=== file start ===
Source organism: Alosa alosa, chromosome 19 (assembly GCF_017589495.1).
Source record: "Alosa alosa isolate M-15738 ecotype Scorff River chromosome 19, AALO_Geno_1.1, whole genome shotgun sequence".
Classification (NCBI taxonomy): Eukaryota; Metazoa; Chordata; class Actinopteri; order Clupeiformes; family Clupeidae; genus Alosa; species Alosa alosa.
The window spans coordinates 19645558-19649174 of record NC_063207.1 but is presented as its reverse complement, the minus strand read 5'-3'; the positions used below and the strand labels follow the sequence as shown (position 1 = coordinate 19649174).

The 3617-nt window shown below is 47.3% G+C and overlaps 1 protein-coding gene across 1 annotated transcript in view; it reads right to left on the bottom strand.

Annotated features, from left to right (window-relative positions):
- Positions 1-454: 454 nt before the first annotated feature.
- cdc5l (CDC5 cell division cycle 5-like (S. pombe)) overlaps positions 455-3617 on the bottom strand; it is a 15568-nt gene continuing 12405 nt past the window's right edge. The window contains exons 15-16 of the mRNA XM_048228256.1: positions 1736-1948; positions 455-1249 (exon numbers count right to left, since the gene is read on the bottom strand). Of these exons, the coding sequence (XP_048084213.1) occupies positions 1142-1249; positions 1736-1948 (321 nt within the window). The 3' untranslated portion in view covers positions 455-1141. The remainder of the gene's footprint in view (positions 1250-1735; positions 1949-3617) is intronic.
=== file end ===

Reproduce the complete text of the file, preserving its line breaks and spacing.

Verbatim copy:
Source organism: Alosa alosa, chromosome 19 (assembly GCF_017589495.1).
Source record: "Alosa alosa isolate M-15738 ecotype Scorff River chromosome 19, AALO_Geno_1.1, whole genome shotgun sequence".
Classification (NCBI taxonomy): Eukaryota; Metazoa; Chordata; class Actinopteri; order Clupeiformes; family Clupeidae; genus Alosa; species Alosa alosa.
The window spans coordinates 19645558-19649174 of record NC_063207.1 but is presented as its reverse complement, the minus strand read 5'-3'; the positions used below and the strand labels follow the sequence as shown (position 1 = coordinate 19649174).

The 3617-nt window shown below is 47.3% G+C and overlaps 1 protein-coding gene across 1 annotated transcript in view; it reads right to left on the bottom strand.

Annotated features, from left to right (window-relative positions):
- Positions 1-454: 454 nt before the first annotated feature.
- cdc5l (CDC5 cell division cycle 5-like (S. pombe)) overlaps positions 455-3617 on the bottom strand; it is a 15568-nt gene continuing 12405 nt past the window's right edge. The window contains exons 15-16 of the mRNA XM_048228256.1: positions 1736-1948; positions 455-1249 (exon numbers count right to left, since the gene is read on the bottom strand). Of these exons, the coding sequence (XP_048084213.1) occupies positions 1142-1249; positions 1736-1948 (321 nt within the window). The 3' untranslated portion in view covers positions 455-1141. The remainder of the gene's footprint in view (positions 1250-1735; positions 1949-3617) is intronic.